Helen Thayer is comfortable at the North Pole, in the Gobi Desert and even living with wolves.
But the famed explorer and author is even more comfortable talking about her love affair with animals.
Thayer, involved in many National Geographic expeditions, shared her affinity for the animal kingdom last weekend at the Bark and Wine Boogie Ball in Durango, the annual benefit for the La Plata County Humane Society.
Her presentation at the La Plata County Fairgrounds focused on her recent book, Polar Dreams, and the dog who accompanied her on the trip to the magnetic North Pole.
Charlie was a very unusual dog, Thayer said in an interview with The Durango Herald.
He made the whole trip. He made the trip possible, she said.
He protected me from the polar bears. There were seven up-close encounters, I would say, said Thayer, who also has written about crossing the worlds deserts.
This is my very personal story about a relationships with ... my dog and these polar bears.
I was out there in their world. They could have ... eaten me at any time. I was simply another item on their menu, Thayer said.
But Charlies presence and her own extensive experience with animals enabled the group to have a safe trip to and from the North Pole.
Born and raised in New Zealand, I was around animals my entire life, Thayer said.
Her connection to the animal world, she said, was enhanced with the experience that led to her book, Three Among the Wolves.
The book chronicles a year of living in the wild with wolves.
Thayer and her husband of 49 years, Bill, currently run an animal rescue operation in Washington state in the foothills of the Cascades.
The trip to Durango to address the local Humane Society was a labor of love, Thayer said.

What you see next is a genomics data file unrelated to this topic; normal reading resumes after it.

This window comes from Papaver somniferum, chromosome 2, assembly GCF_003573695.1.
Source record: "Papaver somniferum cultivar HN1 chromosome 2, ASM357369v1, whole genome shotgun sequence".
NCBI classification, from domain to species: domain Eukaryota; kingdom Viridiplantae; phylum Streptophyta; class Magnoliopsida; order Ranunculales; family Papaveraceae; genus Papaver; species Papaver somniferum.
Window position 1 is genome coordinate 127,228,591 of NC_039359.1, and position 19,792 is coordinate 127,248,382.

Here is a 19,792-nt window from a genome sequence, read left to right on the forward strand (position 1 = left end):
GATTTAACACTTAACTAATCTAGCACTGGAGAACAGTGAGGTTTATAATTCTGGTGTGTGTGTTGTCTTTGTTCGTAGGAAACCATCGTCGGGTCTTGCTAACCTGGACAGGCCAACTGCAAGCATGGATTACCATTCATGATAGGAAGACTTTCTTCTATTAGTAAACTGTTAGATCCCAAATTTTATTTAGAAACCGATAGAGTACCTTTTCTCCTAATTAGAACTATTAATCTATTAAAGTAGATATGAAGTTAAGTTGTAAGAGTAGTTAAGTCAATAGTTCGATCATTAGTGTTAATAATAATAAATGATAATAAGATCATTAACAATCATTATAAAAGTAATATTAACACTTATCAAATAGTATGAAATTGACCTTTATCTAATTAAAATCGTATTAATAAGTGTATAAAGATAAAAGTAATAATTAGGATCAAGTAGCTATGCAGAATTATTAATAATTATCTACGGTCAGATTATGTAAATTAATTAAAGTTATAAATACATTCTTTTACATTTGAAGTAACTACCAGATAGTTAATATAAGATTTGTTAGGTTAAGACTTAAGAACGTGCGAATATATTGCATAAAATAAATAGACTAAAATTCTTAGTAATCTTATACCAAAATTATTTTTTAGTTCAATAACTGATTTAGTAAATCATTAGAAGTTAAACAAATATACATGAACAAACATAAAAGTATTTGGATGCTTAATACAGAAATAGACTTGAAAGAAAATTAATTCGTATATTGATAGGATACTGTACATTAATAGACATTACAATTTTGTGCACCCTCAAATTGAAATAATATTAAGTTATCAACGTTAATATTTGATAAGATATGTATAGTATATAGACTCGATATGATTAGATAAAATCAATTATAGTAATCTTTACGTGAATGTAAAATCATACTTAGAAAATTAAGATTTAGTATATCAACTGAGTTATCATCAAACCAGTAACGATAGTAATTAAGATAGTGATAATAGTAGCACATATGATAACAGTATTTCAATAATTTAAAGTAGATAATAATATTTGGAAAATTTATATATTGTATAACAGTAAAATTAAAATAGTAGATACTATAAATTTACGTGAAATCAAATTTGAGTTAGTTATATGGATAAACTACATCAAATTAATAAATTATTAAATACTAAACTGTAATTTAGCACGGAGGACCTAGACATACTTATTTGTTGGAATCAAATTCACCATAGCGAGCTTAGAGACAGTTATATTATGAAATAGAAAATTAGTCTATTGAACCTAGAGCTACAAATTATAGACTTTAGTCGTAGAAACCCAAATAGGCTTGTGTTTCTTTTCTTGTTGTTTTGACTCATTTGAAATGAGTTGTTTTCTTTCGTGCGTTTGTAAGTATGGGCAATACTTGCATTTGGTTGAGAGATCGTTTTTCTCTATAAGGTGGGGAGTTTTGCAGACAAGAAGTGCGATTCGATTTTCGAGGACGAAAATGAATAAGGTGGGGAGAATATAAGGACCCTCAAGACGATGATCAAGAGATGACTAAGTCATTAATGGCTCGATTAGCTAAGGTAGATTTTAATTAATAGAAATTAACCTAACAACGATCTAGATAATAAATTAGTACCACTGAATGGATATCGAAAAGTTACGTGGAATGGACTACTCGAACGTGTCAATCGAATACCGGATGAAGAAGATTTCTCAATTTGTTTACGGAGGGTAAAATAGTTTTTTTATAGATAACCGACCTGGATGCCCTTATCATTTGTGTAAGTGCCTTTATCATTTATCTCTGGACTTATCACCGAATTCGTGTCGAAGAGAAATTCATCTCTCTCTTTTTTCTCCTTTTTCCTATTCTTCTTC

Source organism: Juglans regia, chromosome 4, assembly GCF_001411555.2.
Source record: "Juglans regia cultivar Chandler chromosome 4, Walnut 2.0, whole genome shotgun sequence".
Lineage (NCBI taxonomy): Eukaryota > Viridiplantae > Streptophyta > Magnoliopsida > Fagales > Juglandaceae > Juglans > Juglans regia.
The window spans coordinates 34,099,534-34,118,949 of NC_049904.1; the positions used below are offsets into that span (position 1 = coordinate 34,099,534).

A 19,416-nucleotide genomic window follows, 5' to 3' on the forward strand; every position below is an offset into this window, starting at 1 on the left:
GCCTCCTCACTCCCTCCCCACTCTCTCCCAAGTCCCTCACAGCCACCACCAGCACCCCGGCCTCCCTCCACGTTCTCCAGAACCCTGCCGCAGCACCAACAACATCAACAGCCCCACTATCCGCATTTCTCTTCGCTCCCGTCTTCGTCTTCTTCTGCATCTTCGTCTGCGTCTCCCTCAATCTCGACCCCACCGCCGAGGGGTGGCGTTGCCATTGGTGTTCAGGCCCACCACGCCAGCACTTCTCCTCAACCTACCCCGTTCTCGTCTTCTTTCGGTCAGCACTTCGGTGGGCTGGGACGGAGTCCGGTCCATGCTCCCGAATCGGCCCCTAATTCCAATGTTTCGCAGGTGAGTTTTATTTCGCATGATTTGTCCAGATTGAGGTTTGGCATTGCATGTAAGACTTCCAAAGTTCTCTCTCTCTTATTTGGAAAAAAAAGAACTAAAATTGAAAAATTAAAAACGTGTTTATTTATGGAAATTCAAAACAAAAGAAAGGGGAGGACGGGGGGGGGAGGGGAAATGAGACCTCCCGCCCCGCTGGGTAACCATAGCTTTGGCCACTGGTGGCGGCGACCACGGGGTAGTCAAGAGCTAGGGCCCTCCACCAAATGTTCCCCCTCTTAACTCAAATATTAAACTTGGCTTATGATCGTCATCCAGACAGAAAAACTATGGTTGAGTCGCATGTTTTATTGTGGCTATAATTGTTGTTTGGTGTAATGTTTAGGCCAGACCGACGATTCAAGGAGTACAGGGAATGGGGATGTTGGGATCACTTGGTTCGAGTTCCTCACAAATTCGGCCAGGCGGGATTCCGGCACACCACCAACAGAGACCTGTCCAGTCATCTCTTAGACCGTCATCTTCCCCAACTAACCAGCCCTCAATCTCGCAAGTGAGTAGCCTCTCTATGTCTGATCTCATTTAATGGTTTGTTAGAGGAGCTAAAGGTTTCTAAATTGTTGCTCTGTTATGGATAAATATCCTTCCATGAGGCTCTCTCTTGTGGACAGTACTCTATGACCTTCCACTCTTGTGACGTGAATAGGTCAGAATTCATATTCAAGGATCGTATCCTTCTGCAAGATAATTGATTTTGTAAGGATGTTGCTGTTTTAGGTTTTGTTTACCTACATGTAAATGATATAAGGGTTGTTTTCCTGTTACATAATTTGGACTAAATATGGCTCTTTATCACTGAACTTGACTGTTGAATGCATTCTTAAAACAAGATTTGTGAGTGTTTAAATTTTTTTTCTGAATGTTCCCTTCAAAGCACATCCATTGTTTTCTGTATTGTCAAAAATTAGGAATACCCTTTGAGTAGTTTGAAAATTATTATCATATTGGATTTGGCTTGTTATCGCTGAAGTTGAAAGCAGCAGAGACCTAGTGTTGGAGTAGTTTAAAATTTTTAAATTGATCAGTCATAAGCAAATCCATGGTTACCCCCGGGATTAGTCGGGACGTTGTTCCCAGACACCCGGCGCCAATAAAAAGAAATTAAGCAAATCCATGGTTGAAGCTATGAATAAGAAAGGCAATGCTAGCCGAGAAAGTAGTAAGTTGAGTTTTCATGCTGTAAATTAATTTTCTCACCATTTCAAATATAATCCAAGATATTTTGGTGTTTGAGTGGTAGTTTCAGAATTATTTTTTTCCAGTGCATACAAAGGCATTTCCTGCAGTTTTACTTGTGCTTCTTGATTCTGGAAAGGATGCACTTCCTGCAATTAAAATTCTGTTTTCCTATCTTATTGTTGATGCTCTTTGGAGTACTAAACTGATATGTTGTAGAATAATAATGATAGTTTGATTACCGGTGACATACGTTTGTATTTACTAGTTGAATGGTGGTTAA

I love talking to ... these groups. These people understand, she said.
She said the human interface with wildlife also is an issue that must be addressed, particularly in places like Durango and her home in the Cascades.
Weve got to sit down with ourselves if were going to figure this out, Thayer said.
People are moving into their territory ... somehow, we have to learn to coexist, said Thayer, who will leave Nov. 2 for an expedition in Africa.
The explorer already has hiked more than 8,000 miles on the African continent.
Shell add 800 more on this trip.
And shes even more excited about her trip to Africa than she was the last time around.
Animals are the most remarkable creatures.
Chris Nelson, the director of the Humane Society shelter in Durango, said, She (Thayer) is perfect fit for our community ... an avid adventurer, continuous learner and a testament that life can begin at 50.
Since she made history by walking on the magnetic North Pole, shes traversed the Gobi, Mojave, Sonora and Sahara deserts, lived for a year with a pack of wolves, walked Death Valley and made a journey to Antarctica, Nelson said. Shes an amazing woman.